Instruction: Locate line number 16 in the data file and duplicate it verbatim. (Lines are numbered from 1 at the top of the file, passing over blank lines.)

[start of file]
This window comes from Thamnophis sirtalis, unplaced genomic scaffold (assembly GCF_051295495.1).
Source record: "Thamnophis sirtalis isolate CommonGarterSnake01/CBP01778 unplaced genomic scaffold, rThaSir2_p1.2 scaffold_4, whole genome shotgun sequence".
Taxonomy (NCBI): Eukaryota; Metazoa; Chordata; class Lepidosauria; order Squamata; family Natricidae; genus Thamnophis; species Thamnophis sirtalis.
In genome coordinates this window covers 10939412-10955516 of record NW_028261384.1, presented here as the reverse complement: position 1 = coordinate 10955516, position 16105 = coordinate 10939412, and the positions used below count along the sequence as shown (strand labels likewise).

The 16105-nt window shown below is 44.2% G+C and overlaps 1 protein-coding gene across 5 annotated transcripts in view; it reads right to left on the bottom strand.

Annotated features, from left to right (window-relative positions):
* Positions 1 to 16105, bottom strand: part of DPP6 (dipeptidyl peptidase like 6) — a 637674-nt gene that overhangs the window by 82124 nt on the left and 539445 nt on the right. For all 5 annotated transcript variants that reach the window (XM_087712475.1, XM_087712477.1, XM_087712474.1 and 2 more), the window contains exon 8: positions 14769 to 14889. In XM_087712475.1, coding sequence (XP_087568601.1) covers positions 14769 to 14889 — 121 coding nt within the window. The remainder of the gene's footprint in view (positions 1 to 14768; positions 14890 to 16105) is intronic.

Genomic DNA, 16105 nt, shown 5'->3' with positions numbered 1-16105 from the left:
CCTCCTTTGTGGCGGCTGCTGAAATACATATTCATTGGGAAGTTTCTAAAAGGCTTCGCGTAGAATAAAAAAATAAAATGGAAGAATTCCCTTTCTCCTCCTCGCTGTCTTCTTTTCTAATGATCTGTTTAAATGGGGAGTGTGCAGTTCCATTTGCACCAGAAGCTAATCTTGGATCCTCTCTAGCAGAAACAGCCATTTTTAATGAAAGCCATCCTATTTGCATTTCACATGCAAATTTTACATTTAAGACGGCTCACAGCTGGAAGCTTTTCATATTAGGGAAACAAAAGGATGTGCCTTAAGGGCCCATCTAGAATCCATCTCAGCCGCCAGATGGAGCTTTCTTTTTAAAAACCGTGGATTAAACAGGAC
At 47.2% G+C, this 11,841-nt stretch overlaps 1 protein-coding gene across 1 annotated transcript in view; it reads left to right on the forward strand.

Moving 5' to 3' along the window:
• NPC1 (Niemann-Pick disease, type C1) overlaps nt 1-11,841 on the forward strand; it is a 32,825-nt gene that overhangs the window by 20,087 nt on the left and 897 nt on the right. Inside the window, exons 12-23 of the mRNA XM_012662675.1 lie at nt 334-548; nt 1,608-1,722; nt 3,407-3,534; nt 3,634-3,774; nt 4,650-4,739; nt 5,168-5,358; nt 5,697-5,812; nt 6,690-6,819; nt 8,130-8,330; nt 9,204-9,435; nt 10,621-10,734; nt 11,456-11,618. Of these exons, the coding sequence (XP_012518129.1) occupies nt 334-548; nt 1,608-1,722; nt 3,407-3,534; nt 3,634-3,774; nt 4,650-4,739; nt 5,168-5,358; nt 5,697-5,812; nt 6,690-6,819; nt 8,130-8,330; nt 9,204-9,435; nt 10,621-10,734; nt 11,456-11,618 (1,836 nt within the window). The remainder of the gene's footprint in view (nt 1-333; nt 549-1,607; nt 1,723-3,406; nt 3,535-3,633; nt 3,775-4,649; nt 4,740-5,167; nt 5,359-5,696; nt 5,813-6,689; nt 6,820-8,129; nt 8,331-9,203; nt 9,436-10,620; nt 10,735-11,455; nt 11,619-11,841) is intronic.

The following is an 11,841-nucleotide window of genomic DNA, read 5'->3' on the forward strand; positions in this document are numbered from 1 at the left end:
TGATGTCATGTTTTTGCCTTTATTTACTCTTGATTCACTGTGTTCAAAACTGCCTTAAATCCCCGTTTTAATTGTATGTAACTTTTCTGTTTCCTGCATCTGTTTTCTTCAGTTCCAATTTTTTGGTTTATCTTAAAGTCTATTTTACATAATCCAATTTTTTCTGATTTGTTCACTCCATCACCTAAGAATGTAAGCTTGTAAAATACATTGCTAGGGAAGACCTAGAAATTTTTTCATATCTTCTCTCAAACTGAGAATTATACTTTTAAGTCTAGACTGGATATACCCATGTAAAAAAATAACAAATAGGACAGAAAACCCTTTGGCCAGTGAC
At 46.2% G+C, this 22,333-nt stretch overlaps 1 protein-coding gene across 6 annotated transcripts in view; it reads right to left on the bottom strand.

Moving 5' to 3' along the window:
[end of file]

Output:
Moving 5' to 3' along the window: